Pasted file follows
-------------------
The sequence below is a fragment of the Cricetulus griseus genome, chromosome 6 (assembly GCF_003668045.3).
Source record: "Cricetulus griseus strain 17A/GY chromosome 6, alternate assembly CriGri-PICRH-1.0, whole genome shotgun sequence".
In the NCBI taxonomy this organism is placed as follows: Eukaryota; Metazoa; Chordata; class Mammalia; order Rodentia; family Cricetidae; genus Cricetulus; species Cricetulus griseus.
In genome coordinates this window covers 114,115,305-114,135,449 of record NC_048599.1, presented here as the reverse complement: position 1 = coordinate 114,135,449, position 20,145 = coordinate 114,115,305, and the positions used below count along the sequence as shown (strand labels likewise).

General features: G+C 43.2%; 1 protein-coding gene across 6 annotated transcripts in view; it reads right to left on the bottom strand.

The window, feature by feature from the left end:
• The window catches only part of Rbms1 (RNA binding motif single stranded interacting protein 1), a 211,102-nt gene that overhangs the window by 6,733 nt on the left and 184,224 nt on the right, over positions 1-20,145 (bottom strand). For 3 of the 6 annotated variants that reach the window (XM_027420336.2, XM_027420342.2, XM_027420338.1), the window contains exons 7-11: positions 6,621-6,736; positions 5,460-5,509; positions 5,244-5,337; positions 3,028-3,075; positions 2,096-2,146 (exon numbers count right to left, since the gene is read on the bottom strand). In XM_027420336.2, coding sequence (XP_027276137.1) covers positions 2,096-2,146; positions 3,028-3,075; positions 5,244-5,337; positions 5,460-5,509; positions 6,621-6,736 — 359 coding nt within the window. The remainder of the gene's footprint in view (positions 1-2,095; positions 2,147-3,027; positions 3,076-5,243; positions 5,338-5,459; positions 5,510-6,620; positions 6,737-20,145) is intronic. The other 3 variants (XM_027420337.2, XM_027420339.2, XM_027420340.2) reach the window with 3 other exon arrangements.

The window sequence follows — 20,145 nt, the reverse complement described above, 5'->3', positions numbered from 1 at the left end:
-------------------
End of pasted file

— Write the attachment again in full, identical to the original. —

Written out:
The sequence below is a fragment of the Cricetulus griseus genome, chromosome 6 (assembly GCF_003668045.3).
Source record: "Cricetulus griseus strain 17A/GY chromosome 6, alternate assembly CriGri-PICRH-1.0, whole genome shotgun sequence".
In the NCBI taxonomy this organism is placed as follows: Eukaryota; Metazoa; Chordata; class Mammalia; order Rodentia; family Cricetidae; genus Cricetulus; species Cricetulus griseus.
In genome coordinates this window covers 114,115,305-114,135,449 of record NC_048599.1, presented here as the reverse complement: position 1 = coordinate 114,135,449, position 20,145 = coordinate 114,115,305, and the positions used below count along the sequence as shown (strand labels likewise).

General features: G+C 43.2%; 1 protein-coding gene across 6 annotated transcripts in view; it reads right to left on the bottom strand.

The window, feature by feature from the left end:
• The window catches only part of Rbms1 (RNA binding motif single stranded interacting protein 1), a 211,102-nt gene that overhangs the window by 6,733 nt on the left and 184,224 nt on the right, over positions 1-20,145 (bottom strand). For 3 of the 6 annotated variants that reach the window (XM_027420336.2, XM_027420342.2, XM_027420338.1), the window contains exons 7-11: positions 6,621-6,736; positions 5,460-5,509; positions 5,244-5,337; positions 3,028-3,075; positions 2,096-2,146 (exon numbers count right to left, since the gene is read on the bottom strand). In XM_027420336.2, coding sequence (XP_027276137.1) covers positions 2,096-2,146; positions 3,028-3,075; positions 5,244-5,337; positions 5,460-5,509; positions 6,621-6,736 — 359 coding nt within the window. The remainder of the gene's footprint in view (positions 1-2,095; positions 2,147-3,027; positions 3,076-5,243; positions 5,338-5,459; positions 5,510-6,620; positions 6,737-20,145) is intronic. The other 3 variants (XM_027420337.2, XM_027420339.2, XM_027420340.2) reach the window with 3 other exon arrangements.

The window sequence follows — 20,145 nt, the reverse complement described above, 5'->3', positions numbered from 1 at the left end: